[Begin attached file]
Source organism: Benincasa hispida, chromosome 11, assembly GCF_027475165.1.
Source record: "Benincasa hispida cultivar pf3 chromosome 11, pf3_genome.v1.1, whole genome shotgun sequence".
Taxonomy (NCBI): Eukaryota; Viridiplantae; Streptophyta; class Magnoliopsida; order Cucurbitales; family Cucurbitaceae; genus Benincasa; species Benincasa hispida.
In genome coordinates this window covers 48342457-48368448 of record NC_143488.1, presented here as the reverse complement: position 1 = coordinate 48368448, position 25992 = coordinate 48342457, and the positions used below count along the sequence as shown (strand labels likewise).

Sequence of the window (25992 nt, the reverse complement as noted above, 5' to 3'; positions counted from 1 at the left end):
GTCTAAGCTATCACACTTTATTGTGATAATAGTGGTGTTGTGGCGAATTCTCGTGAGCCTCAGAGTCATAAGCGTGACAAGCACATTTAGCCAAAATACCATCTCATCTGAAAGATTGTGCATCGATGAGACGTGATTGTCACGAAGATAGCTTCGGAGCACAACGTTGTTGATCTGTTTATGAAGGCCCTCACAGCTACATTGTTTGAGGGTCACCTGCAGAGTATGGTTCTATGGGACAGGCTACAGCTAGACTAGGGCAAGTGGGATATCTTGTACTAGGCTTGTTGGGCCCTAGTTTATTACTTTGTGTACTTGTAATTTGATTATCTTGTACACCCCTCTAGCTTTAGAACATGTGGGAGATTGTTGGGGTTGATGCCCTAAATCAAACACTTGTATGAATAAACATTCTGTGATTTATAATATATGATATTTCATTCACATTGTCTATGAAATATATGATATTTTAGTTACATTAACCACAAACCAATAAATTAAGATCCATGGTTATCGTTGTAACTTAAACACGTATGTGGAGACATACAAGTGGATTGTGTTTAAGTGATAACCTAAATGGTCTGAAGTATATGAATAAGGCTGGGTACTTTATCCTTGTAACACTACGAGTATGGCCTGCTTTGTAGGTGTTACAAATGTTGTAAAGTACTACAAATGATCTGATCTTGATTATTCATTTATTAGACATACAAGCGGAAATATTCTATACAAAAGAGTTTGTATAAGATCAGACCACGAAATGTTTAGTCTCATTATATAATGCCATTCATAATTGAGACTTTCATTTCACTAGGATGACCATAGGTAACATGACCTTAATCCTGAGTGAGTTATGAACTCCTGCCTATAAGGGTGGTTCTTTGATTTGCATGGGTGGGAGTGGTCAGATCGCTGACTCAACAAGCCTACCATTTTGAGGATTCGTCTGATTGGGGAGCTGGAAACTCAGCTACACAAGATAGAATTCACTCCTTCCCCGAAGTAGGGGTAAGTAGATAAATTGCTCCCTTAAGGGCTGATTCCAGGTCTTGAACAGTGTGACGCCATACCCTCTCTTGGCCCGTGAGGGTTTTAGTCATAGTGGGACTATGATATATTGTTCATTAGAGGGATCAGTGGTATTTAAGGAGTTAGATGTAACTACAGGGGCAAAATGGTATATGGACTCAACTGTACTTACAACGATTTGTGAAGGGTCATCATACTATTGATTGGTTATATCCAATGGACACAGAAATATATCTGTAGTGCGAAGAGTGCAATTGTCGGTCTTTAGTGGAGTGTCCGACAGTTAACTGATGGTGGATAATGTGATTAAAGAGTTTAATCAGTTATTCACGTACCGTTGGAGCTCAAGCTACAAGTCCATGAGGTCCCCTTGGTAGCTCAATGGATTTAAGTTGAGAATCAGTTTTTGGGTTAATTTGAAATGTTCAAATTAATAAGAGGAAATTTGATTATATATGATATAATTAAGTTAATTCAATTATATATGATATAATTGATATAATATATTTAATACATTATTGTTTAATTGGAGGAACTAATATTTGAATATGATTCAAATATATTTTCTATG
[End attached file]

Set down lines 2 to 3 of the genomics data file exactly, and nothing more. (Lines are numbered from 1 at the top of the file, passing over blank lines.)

Source record: "Benincasa hispida cultivar pf3 chromosome 11, pf3_genome.v1.1, whole genome shotgun sequence".
Taxonomy (NCBI): Eukaryota; Viridiplantae; Streptophyta; class Magnoliopsida; order Cucurbitales; family Cucurbitaceae; genus Benincasa; species Benincasa hispida.